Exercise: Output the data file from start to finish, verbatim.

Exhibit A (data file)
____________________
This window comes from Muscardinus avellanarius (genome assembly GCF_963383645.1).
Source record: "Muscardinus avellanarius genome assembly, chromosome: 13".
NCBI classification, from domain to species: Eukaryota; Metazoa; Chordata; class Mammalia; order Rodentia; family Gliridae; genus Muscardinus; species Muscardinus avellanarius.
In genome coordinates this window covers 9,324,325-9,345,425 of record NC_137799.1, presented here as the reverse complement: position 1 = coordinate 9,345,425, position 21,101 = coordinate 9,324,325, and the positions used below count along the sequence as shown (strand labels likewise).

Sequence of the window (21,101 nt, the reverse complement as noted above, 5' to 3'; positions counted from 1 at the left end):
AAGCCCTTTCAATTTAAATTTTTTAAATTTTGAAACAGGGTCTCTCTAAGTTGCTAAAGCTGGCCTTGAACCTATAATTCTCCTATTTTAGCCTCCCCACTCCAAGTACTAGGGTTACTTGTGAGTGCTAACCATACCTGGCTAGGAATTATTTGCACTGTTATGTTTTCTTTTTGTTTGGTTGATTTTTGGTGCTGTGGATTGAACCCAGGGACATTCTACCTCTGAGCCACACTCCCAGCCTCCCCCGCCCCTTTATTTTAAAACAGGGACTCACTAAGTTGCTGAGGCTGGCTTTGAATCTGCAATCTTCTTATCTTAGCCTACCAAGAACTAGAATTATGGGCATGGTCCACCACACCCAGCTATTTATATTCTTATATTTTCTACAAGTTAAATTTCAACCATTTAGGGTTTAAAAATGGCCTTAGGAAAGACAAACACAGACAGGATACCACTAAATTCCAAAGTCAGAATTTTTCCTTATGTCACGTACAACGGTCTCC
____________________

This window comes from Muscardinus avellanarius (genome assembly GCF_963383645.1).
Source record: "Muscardinus avellanarius genome assembly, chromosome: 13".
NCBI classification, from domain to species: Eukaryota; Metazoa; Chordata; class Mammalia; order Rodentia; family Gliridae; genus Muscardinus; species Muscardinus avellanarius.
In genome coordinates this window covers 9,324,325-9,345,425 of record NC_137799.1, presented here as the reverse complement: position 1 = coordinate 9,345,425, position 21,101 = coordinate 9,324,325, and the positions used below count along the sequence as shown (strand labels likewise).

Sequence of the window (21,101 nt, the reverse complement as noted above, 5' to 3'; positions counted from 1 at the left end):
AAGCCCTTTCAATTTAAATTTTTTAAATTTTGAAACAGGGTCTCTCTAAGTTGCTAAAGCTGGCCTTGAACCTATAATTCTCCTATTTTAGCCTCCCCACTCCAAGTACTAGGGTTACTTGTGAGTGCTAACCATACCTGGCTAGGAATTATTTGCACTGTTATGTTTTCTTTTTGTTTGGTTGATTTTTGGTGCTGTGGATTGAACCCAGGGACATTCTACCTCTGAGCCACACTCCCAGCCTCCCCCGCCCCTTTATTTTAAAACAGGGACTCACTAAGTTGCTGAGGCTGGCTTTGAATCTGCAATCTTCTTATCTTAGCCTACCAAGAACTAGAATTATGGGCATGGTCCACCACACCCAGCTATTTATATTCTTATATTTTCTACAAGTTAAATTTCAACCATTTAGGGTTTAAAAATGGCCTTAGGAAAGACAAACACAGACAGGATACCACTAAATTCCAAAGTCAGAATTTTTCCTTATGTCACGTACAACGGTCTCC